Some firms may not have the resources to custom-tailor their websites for a wider audience. These firms may lack either a full-time development team, or the funds to hire professional developers to create their websites. In these instances, the firm could select a content management system (CMS) software, like dotCMS, to help them develop and maintain their content.
The Enterprise Edition of dotCMS—an open source Java CMS—customers get a Java implementation of Achecker. AChecker is a PHP open source Web accessibility evaluation tool used to review the accessibility of Web pages based on a variety of international accessibility guidelines. This implementation is available in the WYSIWYG and can be run as part of the content editing process.
When editing or creating content, dotCMS users can click on the Accessibility Checkmark to run the checker. This will produce a report of all accessibility problems for your selected guidelines. The report identifies 3 types of problems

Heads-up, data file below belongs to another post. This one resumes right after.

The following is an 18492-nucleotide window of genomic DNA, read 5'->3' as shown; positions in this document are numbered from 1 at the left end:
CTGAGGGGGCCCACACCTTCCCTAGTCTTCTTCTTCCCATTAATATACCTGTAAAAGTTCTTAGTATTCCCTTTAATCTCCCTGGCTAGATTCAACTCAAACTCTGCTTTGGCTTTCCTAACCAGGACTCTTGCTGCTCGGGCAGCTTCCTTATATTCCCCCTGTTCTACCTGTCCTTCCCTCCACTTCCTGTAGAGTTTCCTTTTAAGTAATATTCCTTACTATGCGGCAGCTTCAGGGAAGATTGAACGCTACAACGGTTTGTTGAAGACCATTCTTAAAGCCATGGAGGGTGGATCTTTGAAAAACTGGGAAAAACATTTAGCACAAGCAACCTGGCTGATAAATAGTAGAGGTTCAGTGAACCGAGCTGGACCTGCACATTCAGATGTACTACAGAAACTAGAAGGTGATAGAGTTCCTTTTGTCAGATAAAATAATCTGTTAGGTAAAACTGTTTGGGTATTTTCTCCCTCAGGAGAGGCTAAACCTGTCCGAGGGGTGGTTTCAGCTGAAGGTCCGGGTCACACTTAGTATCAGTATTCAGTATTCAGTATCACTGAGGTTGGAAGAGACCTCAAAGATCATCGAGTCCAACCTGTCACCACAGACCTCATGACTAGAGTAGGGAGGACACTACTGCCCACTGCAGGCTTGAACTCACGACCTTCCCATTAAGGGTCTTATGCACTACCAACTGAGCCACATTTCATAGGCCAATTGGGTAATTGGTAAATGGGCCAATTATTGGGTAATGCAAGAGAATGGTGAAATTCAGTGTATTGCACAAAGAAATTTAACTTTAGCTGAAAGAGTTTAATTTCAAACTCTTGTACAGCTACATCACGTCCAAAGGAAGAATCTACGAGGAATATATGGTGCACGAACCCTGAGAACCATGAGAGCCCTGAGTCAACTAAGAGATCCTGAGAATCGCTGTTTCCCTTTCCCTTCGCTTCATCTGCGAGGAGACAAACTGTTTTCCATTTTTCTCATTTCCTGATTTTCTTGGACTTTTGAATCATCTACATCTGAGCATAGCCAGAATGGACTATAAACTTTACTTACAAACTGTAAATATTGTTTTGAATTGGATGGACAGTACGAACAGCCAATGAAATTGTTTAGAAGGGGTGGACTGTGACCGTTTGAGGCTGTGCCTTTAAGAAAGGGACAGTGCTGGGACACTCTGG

Potential problems: These are problems that A Checker cannot identify, that require a human decision. You may have to modify your page for these problems, but in many cases, you will just need to confirm that the problem described is not present.
While most websites are made up of similar elements and customer journeys, every website and application is unique. That means you can’t just apply a one-size-fits-all accessibility campaign to your web presence and expect to comply with the legislations that apply to your organization.
But with that being said, the 10 steps listed above will certainly help you on your way to a establishing a holistic website accessibility campaign.